Fort Churchill State Historic Park was once an active US Army fort built in 1861 to protect the settlers of the boomtown era while Native American and settler relations were strained. However, after the population boom died down, the fort was abandoned by 1870; the adobe buildings were auctioned off and the soldiers buried there were relocated to Carson City. The famous Buckland Station, a Pony Express station at one time, was built by Samuel S. Buckland using the salvaged remains of the fort. The fort changed hands many times over the years, but the Daughters of the American Revolution in Nevada eventually saved it from being left to completely disintegrate and some artifacts can be seen at the visitors' center. The park today is popular for many outdoors activities including canoeing, hiking, wildlife and camping and is connected to Lahontan State Recreation Area and the Carson River Ranches wildlife corridor.

    Nevada State Museum - located in what used to be a US Mint, displays include a life-size mammoth, a mine visitors can walk through, and the original mint which stamped gold and silver coming out of the famous Comstock Lode of 1859. Guided tours are available at the Nevada State Capitol Building built in 1870, just years after city founder Abraham Curry's dream of the city becoming the capital had come true. Visitors can follow the authentic gold and silver mining route aboard the V&T Railroad travelling from Carson City to Virginia City in just 3 hours roundtrip. Look for old mining spots, wild horses, and enjoy the historic landscape just like the first settlers. The Kit Carson Trail winds 2.5 miles through town, with a painted blue line and bronze markers pointing out Victorian homes, churches, and over 60 feature landmarks. The Brewery Arts Center, built in 1865, was at one time a brewery but now is home to theatre and musical performances and classes on everything from creative writing to basket making.

    Vikingsholm Castle, built in 1929, has outstanding views of one of the most photographed bays in the world, Emerald Bay. Modeled after Scandinavian architecture, the castle can be toured year-round. Visit the Lake Tahoe Society Museum to see an authentic tollbooth from 1859, walk through a 1930s style summer cabin, or view other local artifacts. Kings Beach State Park on the North Shore offers the largest public beach and the only dog-friendly one on that side of the lake. A courtyard offers summertime events and there are many options for water activities including parasailing, paddle boats, jet skis, and even private lake tours. Tributary Whitewater Tours has a rafting experience for all skill levels, ranging from a half-day to a 3-day trip. One of the most popular hiking spots on the south side of Lake Tahoe is Eagle Falls and offers a short, easier hike to scenic Eagle Lake or a difficult level descent into Desolation Wilderness for even more scenic views of the Sierra Nevadas.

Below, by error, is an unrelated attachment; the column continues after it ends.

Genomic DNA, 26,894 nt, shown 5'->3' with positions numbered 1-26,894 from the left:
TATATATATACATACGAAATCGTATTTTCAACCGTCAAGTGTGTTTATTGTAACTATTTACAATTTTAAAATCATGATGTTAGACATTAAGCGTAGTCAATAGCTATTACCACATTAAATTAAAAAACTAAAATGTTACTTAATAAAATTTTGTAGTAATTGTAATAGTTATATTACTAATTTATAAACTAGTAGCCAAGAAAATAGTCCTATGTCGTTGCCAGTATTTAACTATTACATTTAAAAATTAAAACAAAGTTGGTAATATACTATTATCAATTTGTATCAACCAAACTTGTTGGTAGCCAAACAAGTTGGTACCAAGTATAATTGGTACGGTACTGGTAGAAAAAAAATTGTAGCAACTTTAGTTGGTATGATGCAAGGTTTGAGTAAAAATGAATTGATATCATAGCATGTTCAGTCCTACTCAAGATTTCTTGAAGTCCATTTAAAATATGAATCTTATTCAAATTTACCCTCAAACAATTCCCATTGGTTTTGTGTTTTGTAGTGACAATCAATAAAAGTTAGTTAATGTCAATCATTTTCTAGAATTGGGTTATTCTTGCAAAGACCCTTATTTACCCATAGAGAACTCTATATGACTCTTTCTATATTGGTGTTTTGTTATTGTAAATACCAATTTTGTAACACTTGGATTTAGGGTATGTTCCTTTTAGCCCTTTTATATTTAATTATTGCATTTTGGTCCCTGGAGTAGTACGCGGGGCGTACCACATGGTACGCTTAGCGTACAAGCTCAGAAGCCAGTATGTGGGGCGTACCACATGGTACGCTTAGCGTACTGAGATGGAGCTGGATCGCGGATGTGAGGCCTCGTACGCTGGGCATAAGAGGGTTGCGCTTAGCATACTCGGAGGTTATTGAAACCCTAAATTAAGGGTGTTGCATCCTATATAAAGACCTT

Fernley is one of the most recent towns in Nevada to actually become a town; before 1904, Fernley did not exist. It is conveniently located near a Pony Express station, the ancient petroglyph rock art at Grimes Point, many historic ghost towns, Lake Tahoe and rich fishing/hunting areas. However, before the Southern Pacific Railroad rerouted through Fernley there was virtually nothing in the town. After a telegraph station was established, thanks to James A. Galbraith moving into town with his family in 1906, a depot was finally created in 1914 for the Fernley and Lassen Railway, which made it possible for the eventual passage of the Transcontinental Lincoln/Victory Highways. Around the same time was the beginning of the Truckee Canal, a part of the Newlands Irrigation Project of 1905, meant to bring 1500 cubic feet of water to the Lahontan Reservoir, which allowed for the success of ranching and farming in the surrounding area. How the town got its name is still a bit of a mystery; Hereford, England, at one time was known as Fernley, but now there is no other place besides Nevada with a town of that name.